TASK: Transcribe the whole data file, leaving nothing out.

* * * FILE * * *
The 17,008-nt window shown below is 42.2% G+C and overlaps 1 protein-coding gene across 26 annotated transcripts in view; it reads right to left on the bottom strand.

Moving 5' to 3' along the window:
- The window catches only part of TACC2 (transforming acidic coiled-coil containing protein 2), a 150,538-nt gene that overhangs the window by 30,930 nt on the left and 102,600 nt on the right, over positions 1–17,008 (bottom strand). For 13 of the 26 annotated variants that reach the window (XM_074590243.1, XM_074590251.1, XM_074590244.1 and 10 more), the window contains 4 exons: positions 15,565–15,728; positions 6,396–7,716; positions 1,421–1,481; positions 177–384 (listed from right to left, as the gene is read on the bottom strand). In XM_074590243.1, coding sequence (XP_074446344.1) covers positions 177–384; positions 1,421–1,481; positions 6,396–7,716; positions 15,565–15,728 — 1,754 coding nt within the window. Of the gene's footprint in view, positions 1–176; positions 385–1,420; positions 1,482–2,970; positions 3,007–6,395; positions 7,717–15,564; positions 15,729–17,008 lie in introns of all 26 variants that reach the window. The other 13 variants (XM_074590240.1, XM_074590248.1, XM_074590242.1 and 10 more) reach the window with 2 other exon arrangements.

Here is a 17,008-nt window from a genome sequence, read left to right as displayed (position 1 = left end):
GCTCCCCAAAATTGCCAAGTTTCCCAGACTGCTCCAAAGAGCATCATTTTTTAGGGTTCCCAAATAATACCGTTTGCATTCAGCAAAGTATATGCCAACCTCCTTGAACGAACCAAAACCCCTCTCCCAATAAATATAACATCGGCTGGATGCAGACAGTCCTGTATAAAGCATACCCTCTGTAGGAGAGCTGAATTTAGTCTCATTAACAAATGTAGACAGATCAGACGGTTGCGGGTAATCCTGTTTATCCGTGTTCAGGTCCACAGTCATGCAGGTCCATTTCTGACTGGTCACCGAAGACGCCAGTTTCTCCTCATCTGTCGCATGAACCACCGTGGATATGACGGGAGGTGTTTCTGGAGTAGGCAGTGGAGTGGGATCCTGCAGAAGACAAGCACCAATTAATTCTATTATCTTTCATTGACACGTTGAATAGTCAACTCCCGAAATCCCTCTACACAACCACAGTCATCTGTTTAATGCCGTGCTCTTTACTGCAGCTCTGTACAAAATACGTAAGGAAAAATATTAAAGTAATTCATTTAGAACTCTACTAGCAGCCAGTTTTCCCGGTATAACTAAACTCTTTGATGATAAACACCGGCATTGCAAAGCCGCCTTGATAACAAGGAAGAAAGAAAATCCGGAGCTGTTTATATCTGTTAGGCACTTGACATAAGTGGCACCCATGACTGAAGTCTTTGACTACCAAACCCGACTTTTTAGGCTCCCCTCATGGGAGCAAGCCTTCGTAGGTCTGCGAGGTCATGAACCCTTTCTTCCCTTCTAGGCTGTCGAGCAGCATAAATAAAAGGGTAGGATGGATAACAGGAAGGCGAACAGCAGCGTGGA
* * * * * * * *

The 17,008-nt window shown below is 42.2% G+C and overlaps 1 protein-coding gene across 26 annotated transcripts in view; it reads right to left on the bottom strand.

Moving 5' to 3' along the window:
- The window catches only part of TACC2 (transforming acidic coiled-coil containing protein 2), a 150,538-nt gene that overhangs the window by 30,930 nt on the left and 102,600 nt on the right, over positions 1–17,008 (bottom strand). For 13 of the 26 annotated variants that reach the window (XM_074590243.1, XM_074590251.1, XM_074590244.1 and 10 more), the window contains 4 exons: positions 15,565–15,728; positions 6,396–7,716; positions 1,421–1,481; positions 177–384 (listed from right to left, as the gene is read on the bottom strand). In XM_074590243.1, coding sequence (XP_074446344.1) covers positions 177–384; positions 1,421–1,481; positions 6,396–7,716; positions 15,565–15,728 — 1,754 coding nt within the window. Of the gene's footprint in view, positions 1–176; positions 385–1,420; positions 1,482–2,970; positions 3,007–6,395; positions 7,717–15,564; positions 15,729–17,008 lie in introns of all 26 variants that reach the window. The other 13 variants (XM_074590240.1, XM_074590248.1, XM_074590242.1 and 10 more) reach the window with 2 other exon arrangements.

Here is a 17,008-nt window from a genome sequence, read left to right as displayed (position 1 = left end):
GCTCCCCAAAATTGCCAAGTTTCCCAGACTGCTCCAAAGAGCATCATTTTTTAGGGTTCCCAAATAATACCGTTTGCATTCAGCAAAGTATATGCCAACCTCCTTGAACGAACCAAAACCCCTCTCCCAATAAATATAACATCGGCTGGATGCAGACAGTCCTGTATAAAGCATACCCTCTGTAGGAGAGCTGAATTTAGTCTCATTAACAAATGTAGACAGATCAGACGGTTGCGGGTAATCCTGTTTATCCGTGTTCAGGTCCACAGTCATGCAGGTCCATTTCTGACTGGTCACCGAAGACGCCAGTTTCTCCTCATCTGTCGCATGAACCACCGTGGATATGACGGGAGGTGTTTCTGGAGTAGGCAGTGGAGTGGGATCCTGCAGAAGACAAGCACCAATTAATTCTATTATCTTTCATTGACACGTTGAATAGTCAACTCCCGAAATCCCTCTACACAACCACAGTCATCTGTTTAATGCCGTGCTCTTTACTGCAGCTCTGTACAAAATACGTAAGGAAAAATATTAAAGTAATTCATTTAGAACTCTACTAGCAGCCAGTTTTCCCGGTATAACTAAACTCTTTGATGATAAACACCGGCATTGCAAAGCCGCCTTGATAACAAGGAAGAAAGAAAATCCGGAGCTGTTTATATCTGTTAGGCACTTGACATAAGTGGCACCCATGACTGAAGTCTTTGACTACCAAACCCGACTTTTTAGGCTCCCCTCATGGGAGCAAGCCTTCGTAGGTCTGCGAGGTCATGAACCCTTTCTTCCCTTCTAGGCTGTCGAGCAGCATAAATAAAAGGGTAGGATGGATAACAGGAAGGCGAACAGCAGCGTGGA